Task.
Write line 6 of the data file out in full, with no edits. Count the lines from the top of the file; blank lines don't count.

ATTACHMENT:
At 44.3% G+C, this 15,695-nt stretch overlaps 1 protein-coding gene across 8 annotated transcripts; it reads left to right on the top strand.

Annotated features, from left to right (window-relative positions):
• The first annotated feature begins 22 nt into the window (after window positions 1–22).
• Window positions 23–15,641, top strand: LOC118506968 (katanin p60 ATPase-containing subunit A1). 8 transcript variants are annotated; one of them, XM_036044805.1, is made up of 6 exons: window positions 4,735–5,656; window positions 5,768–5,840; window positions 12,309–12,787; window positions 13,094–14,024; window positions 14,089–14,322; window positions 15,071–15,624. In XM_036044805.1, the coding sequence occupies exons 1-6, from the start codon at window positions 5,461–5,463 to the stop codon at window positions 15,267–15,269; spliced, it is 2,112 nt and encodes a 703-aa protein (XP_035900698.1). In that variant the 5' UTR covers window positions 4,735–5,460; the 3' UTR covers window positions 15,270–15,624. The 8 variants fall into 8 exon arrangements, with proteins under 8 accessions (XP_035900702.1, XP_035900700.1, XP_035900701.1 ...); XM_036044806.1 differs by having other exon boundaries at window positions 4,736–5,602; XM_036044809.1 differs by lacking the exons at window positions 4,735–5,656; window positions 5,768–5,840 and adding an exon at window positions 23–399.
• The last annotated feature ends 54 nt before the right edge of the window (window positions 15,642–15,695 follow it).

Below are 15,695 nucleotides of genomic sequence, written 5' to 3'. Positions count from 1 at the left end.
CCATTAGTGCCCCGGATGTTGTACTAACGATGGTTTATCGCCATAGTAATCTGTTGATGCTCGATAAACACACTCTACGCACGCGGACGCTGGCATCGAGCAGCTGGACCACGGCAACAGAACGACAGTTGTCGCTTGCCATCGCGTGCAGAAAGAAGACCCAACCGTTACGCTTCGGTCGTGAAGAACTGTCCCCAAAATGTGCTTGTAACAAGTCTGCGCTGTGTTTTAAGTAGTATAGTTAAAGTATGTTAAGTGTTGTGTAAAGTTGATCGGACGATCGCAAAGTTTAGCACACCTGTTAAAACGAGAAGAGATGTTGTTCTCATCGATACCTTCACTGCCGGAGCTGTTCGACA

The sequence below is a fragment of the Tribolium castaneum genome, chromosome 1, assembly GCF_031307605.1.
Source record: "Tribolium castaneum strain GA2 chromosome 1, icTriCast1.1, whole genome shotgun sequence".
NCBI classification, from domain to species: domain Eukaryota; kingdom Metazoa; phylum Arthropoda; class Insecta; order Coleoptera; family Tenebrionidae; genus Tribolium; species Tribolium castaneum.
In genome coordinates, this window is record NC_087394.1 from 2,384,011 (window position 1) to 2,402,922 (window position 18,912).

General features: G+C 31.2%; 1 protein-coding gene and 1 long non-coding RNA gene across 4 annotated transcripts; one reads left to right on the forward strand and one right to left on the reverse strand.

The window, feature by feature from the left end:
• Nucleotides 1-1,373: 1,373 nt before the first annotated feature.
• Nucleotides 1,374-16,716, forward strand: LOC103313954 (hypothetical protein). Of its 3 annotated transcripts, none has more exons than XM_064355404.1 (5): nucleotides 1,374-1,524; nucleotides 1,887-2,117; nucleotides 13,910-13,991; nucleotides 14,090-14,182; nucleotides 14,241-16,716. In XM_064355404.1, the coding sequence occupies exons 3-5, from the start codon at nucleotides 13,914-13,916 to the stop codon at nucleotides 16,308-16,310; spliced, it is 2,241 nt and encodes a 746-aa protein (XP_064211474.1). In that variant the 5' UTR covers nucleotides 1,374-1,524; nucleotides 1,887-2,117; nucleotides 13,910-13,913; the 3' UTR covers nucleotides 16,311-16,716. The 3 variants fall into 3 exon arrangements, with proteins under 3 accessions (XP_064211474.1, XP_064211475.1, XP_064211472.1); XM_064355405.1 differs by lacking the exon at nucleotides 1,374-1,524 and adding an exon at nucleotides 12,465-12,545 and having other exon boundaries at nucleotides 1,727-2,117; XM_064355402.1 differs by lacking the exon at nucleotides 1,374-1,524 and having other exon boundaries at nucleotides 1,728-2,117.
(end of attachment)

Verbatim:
Below are 15,695 nucleotides of genomic sequence, written 5' to 3'. Positions count from 1 at the left end.